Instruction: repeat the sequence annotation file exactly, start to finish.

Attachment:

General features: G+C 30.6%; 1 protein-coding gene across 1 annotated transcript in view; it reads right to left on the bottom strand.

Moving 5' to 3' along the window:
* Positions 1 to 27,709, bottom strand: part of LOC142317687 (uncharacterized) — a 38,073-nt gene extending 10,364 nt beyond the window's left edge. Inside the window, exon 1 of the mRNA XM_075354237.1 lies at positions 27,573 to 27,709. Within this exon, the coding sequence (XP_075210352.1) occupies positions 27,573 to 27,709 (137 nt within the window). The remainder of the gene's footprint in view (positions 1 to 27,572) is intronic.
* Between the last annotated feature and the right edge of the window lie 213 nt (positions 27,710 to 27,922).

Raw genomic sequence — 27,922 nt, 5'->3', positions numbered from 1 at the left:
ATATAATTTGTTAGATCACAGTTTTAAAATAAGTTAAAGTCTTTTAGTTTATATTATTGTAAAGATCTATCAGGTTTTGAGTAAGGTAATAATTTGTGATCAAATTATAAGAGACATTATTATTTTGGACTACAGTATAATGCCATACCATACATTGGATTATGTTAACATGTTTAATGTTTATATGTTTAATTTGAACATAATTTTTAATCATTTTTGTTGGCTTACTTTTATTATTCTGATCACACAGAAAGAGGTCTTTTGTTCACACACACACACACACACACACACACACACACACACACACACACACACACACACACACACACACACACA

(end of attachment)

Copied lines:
General features: G+C 30.6%; 1 protein-coding gene across 1 annotated transcript in view; it reads right to left on the bottom strand.

Moving 5' to 3' along the window:
* Positions 1 to 27,709, bottom strand: part of LOC142317687 (uncharacterized) — a 38,073-nt gene extending 10,364 nt beyond the window's left edge. Inside the window, exon 1 of the mRNA XM_075354237.1 lies at positions 27,573 to 27,709. Within this exon, the coding sequence (XP_075210352.1) occupies positions 27,573 to 27,709 (137 nt within the window). The remainder of the gene's footprint in view (positions 1 to 27,572) is intronic.
* Between the last annotated feature and the right edge of the window lie 213 nt (positions 27,710 to 27,922).

Raw genomic sequence — 27,922 nt, 5'->3', positions numbered from 1 at the left:
ATATAATTTGTTAGATCACAGTTTTAAAATAAGTTAAAGTCTTTTAGTTTATATTATTGTAAAGATCTATCAGGTTTTGAGTAAGGTAATAATTTGTGATCAAATTATAAGAGACATTATTATTTTGGACTACAGTATAATGCCATACCATACATTGGATTATGTTAACATGTTTAATGTTTATATGTTTAATTTGAACATAATTTTTAATCATTTTTGTTGGCTTACTTTTATTATTCTGATCACACAGAAAGAGGTCTTTTGTTCACACACACACACACACACACACACACACACACACACACACACACACACACACACACACACACACACACA